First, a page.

2. “research – 1 week, plan interviews – 1 week, conduct interview – 1 day per interview, edit recordings – 1 week, publish all the episodes – 1 day”. 

Which one sounds more efficient and better organized? If you answered the second, you’d be right. If you replace “1 week”, etc., with actual dates, your plan will be even better. Deadlines are not only a way to keep your work more organized, but they are also a great accountability tool.

productivity batches

4. Group tasks and work in batches

Following the previous idea of properly planning each activity, the next step to increase your podcasting productivity is to work in batches and group tasks where possible

How would that look like? It’s easy. 

Say you establish you want to publish 1 episode per day. Instead of recording one episode per day and constantly worrying you need to record so you can keep up with the schedule, have a weekly recording session of a few hours. You can apply this even if you only publish once per week – by recording all your episodes once at the beginning of the month.

By grouping recording tasks, you will force yourself to group all the others as well. If you do all your recording in one day, it means you can also group your researching activity. In the same way, you can arrange the editing task, by dedicating a few days to this activity alone.

What’s the difference as opposed to doing everything separately in its own time? By working in batches, you will be a more productive podcaster since longer sessions can help you have a better focus on the task at hand. 

Consider using the timeboxing technique

To-do lists and deadlines are great, but if you want to be the most productive podcaster out there, you might want to consider using the timeboxing technique. It is my favorite time management technique each podcaster should be using.

Through it, you will simply be taking your to-do list and schedule to the next level, by allocating a specific timeslot to each activity. The technique also relies on visualization, where you’re supposed to place each task in a box in your calendar. 

This method is excellent to ensure there are no overruns in your schedule, and it helps you control your working environment. Still not convinced? Here are a few other advantages of the timeboxing technique:

  • ensures you focus on one task/group of tasks at a time;
  • helps you avoid overwhelm;
  • it makes it easy to see your progress;
  • it is perfect for perfectionists as it enables you to stop when the allocated time for a task has run out, so the temptation to go back and “perfect” the same thing over and over again is reduced.

Perfectionism is excellent, but with too much of it, you end up becoming your worst enemy by constantly second-guessing your results and trying to perfect everything. Using timeboxes, you are less likely to fall into this endless perfectionism loop.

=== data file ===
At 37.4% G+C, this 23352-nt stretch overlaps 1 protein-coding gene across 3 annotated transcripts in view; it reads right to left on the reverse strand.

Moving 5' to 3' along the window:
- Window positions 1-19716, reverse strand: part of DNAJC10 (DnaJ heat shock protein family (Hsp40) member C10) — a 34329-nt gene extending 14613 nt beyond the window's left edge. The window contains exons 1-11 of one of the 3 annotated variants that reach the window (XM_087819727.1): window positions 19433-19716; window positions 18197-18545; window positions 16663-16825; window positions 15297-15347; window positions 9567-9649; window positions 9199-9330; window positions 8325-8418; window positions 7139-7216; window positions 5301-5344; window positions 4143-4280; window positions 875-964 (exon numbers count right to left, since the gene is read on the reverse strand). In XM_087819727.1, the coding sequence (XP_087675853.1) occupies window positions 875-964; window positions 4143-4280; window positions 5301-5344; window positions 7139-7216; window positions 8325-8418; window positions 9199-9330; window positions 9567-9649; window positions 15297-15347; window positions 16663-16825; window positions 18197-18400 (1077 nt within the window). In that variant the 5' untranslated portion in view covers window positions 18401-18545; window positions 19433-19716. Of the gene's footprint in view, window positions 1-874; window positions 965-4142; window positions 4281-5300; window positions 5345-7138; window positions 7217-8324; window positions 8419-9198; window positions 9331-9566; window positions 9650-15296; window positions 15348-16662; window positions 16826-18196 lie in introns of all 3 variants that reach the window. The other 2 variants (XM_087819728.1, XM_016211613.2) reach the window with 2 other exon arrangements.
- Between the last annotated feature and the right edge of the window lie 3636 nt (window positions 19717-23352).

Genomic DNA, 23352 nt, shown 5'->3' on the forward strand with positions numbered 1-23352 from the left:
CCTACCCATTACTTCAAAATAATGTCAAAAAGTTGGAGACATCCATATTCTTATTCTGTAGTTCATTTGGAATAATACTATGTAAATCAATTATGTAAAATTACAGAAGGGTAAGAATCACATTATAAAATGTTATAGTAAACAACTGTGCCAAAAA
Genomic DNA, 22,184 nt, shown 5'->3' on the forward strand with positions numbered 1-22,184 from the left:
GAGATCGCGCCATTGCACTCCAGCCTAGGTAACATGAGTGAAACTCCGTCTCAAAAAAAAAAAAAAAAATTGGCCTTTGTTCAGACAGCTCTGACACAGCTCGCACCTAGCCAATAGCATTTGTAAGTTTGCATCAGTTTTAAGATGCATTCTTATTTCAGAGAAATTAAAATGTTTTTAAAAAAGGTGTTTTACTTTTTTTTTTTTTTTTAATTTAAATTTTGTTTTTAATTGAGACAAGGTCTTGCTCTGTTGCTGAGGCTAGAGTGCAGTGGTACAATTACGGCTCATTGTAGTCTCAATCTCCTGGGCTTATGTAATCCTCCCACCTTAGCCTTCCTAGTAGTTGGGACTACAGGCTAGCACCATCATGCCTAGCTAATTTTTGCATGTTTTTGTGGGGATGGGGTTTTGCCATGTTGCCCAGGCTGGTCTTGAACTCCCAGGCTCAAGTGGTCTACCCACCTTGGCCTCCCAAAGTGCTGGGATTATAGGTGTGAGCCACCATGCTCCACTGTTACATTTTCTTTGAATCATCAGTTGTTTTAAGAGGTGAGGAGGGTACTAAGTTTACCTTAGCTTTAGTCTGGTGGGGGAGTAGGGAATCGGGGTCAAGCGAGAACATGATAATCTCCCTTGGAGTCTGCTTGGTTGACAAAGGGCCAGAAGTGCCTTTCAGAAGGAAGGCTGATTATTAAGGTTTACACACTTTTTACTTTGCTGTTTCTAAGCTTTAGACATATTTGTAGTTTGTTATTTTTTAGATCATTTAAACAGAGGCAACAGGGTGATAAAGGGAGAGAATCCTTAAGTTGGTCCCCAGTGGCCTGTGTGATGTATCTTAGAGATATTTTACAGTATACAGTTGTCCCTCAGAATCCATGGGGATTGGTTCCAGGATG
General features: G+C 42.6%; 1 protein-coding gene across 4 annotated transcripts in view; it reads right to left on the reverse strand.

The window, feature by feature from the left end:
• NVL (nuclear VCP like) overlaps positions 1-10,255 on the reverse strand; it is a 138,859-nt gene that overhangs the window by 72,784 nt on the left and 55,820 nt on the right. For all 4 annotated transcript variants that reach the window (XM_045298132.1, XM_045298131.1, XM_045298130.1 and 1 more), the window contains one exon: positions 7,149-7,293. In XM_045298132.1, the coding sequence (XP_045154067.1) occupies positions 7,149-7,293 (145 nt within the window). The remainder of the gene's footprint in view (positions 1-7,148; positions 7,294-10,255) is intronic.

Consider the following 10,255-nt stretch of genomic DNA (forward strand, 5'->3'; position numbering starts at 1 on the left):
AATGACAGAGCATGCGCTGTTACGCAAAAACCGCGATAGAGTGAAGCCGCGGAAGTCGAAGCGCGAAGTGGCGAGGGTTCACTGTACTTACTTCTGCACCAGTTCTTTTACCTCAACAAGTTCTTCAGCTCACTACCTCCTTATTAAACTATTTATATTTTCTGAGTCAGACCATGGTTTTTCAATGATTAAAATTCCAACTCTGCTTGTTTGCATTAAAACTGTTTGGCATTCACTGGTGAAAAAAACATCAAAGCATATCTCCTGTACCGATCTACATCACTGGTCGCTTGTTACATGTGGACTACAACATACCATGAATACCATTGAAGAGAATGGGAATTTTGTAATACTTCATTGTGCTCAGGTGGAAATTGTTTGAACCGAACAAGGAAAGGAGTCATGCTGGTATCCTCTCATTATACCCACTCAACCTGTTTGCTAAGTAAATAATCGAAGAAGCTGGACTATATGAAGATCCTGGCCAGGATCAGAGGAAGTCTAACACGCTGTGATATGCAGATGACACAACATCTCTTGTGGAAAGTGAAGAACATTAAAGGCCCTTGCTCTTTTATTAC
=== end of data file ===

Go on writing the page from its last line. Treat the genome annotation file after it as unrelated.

productivity automation

5. Use automation tools for repetitive tasks

While you can’t have a tool to do your research or interview your guests, specific tasks can most certainly be automated. Some examples include:

  • publishing on social media;
  • sending email sequences;
  • responding on social media or via email;
  • chats;
  • webinars.

There are several tools through which you can automate all of those things and more. Social media usually requires daily content (or even more, if we’re talking about Twitter or Facebook, for instance). 

It would be very inefficient for you to spend 1-2 hours each day to create and publish social media posts. However, using the techniques described previously, you can create all the posts for the week ahead and schedule them using one of the many tools available.

If you use email marketing to gain more clients and listeners, you might have heard about the importance of sending new subscribers to several emails at certain time intervals to keep them engaged. 

Keeping track of each new subscriber and the exact time and date when they received their last email would be the complete opposite of productivity. Most, if not all, email marketing tools allow you to create automated email sequences. 

Each time a person subscribes, the email sequence starts being sent to them. You can now easily focus on other tasks, such as creating content or analyzing the behavior of your subscribers, without worrying about actually sending the emails.

productivity outsource

6. Outsource non-essential tasks

Outsourcing is a very useful tool. You’d think everyone would want to do it as soon as they can afford it, because why wouldn’t you want fewer tasks on your hands? Funny enough, most entrepreneurs postpone outsourcing as long as possible.